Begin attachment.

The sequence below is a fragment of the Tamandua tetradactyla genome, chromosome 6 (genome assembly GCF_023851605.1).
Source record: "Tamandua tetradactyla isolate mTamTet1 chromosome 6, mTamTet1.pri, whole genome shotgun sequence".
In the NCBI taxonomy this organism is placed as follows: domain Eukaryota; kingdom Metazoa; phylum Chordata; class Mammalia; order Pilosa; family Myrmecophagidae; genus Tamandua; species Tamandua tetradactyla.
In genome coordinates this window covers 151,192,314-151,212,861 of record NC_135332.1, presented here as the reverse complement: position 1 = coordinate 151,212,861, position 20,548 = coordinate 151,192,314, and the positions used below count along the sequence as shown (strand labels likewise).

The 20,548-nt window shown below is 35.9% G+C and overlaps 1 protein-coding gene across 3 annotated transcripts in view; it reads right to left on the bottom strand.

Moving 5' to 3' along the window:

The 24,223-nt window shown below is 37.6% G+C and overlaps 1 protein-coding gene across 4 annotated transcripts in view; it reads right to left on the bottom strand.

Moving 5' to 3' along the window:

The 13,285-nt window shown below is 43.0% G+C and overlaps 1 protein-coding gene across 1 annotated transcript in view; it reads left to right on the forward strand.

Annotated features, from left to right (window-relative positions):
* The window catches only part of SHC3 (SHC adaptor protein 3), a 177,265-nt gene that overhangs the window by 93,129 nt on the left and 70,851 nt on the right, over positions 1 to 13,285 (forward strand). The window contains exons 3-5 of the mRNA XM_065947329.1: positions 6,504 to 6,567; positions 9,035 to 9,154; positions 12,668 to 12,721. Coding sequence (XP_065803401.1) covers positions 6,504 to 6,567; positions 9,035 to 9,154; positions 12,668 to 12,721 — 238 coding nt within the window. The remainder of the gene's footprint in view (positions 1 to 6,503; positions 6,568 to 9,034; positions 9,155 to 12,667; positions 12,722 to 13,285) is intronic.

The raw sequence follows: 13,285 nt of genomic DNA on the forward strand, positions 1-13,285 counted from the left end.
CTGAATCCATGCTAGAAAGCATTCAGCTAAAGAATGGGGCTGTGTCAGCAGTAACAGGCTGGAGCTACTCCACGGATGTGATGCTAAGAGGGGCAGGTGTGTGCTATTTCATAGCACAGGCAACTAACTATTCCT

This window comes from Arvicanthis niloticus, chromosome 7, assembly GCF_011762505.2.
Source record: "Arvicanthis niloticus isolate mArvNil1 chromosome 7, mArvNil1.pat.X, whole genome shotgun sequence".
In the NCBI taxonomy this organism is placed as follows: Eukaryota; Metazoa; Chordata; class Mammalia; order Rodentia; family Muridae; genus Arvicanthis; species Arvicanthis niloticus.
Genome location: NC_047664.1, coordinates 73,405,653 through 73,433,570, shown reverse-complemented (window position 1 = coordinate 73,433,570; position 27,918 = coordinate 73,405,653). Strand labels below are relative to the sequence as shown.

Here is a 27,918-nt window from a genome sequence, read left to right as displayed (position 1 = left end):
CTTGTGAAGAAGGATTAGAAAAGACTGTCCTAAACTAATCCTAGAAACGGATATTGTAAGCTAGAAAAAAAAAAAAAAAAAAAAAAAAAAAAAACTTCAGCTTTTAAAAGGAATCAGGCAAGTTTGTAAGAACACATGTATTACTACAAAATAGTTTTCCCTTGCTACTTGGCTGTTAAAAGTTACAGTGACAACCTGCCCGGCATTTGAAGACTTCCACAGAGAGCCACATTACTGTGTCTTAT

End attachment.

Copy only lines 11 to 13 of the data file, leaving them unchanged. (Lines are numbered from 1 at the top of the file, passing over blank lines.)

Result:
* The window catches only part of SHC3 (SHC adaptor protein 3), a 177,265-nt gene that overhangs the window by 93,129 nt on the left and 70,851 nt on the right, over positions 1 to 13,285 (forward strand). The window contains exons 3-5 of the mRNA XM_065947329.1: positions 6,504 to 6,567; positions 9,035 to 9,154; positions 12,668 to 12,721. Coding sequence (XP_065803401.1) covers positions 6,504 to 6,567; positions 9,035 to 9,154; positions 12,668 to 12,721 — 238 coding nt within the window. The remainder of the gene's footprint in view (positions 1 to 6,503; positions 6,568 to 9,034; positions 9,155 to 12,667; positions 12,722 to 13,285) is intronic.

The raw sequence follows: 13,285 nt of genomic DNA on the forward strand, positions 1-13,285 counted from the left end.
CTGAATCCATGCTAGAAAGCATTCAGCTAAAGAATGGGGCTGTGTCAGCAGTAACAGGCTGGAGCTACTCCACGGATGTGATGCTAAGAGGGGCAGGTGTGTGCTATTTCATAGCACAGGCAACTAACTATTCCT